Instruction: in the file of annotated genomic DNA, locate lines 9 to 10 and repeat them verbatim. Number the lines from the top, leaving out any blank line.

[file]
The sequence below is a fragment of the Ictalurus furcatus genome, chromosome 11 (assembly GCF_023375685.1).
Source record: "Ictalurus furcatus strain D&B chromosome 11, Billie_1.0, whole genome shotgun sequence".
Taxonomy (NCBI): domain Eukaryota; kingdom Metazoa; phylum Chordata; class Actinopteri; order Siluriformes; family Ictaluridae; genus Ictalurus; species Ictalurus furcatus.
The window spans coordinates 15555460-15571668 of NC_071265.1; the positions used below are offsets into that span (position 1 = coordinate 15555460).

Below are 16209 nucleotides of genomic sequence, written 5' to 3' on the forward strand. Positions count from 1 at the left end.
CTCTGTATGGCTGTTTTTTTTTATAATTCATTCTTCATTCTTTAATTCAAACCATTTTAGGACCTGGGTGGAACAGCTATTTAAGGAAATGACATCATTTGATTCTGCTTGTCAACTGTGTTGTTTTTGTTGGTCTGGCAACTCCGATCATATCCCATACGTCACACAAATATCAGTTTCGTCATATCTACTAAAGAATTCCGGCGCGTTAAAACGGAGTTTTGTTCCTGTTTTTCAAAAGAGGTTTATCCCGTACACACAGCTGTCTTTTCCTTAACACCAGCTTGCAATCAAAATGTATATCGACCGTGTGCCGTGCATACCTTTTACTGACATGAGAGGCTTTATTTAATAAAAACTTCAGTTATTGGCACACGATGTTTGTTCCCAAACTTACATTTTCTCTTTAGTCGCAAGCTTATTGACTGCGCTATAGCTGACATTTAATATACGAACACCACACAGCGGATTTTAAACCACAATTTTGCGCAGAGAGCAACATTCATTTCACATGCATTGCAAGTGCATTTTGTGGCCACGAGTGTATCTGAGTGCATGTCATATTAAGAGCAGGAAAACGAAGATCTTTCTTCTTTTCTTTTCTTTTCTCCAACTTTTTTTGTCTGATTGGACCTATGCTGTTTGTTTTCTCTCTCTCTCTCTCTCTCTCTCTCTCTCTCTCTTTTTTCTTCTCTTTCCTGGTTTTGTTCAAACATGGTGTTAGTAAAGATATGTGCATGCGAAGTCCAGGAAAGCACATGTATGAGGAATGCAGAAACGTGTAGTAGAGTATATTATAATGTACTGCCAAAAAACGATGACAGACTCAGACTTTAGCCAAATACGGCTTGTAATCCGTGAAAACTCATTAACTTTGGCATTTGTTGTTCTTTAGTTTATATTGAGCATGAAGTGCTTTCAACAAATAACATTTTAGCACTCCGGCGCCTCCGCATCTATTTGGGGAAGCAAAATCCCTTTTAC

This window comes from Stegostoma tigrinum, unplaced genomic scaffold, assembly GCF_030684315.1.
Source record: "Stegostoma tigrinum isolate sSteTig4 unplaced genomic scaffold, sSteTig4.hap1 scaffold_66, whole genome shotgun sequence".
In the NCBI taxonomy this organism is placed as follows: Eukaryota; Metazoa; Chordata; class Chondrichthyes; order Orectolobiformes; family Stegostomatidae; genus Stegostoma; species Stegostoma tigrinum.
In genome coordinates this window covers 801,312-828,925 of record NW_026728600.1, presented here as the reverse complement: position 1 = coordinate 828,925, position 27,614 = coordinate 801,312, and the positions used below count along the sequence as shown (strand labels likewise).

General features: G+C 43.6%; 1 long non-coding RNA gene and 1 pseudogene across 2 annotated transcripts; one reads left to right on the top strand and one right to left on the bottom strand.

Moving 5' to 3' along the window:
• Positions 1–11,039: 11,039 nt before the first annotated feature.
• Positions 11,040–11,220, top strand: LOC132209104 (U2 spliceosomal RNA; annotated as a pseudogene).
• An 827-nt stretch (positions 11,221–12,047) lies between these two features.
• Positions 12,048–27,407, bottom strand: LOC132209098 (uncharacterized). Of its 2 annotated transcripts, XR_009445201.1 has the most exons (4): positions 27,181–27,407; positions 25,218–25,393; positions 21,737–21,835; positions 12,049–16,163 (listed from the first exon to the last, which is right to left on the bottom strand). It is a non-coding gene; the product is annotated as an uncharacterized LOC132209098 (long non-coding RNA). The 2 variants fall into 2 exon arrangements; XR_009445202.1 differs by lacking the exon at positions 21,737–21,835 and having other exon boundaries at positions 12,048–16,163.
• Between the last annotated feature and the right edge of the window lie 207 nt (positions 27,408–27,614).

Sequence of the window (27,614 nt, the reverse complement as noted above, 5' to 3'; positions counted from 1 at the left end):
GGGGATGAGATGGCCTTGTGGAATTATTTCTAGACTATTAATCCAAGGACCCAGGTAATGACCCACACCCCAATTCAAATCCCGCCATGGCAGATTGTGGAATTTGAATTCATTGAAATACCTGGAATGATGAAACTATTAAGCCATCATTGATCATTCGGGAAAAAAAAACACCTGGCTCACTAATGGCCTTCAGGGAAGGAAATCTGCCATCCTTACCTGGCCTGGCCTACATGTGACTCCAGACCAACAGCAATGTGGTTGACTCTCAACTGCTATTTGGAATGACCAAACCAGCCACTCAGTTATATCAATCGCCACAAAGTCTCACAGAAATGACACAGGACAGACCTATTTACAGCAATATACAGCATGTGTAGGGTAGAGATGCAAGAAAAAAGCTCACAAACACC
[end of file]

In the NCBI taxonomy this organism is placed as follows: Eukaryota; Metazoa; Chordata; class Chondrichthyes; order Orectolobiformes; family Stegostomatidae; genus Stegostoma; species Stegostoma tigrinum.
In genome coordinates this window covers 801,312-828,925 of record NW_026728600.1, presented here as the reverse complement: position 1 = coordinate 828,925, position 27,614 = coordinate 801,312, and the positions used below count along the sequence as shown (strand labels likewise).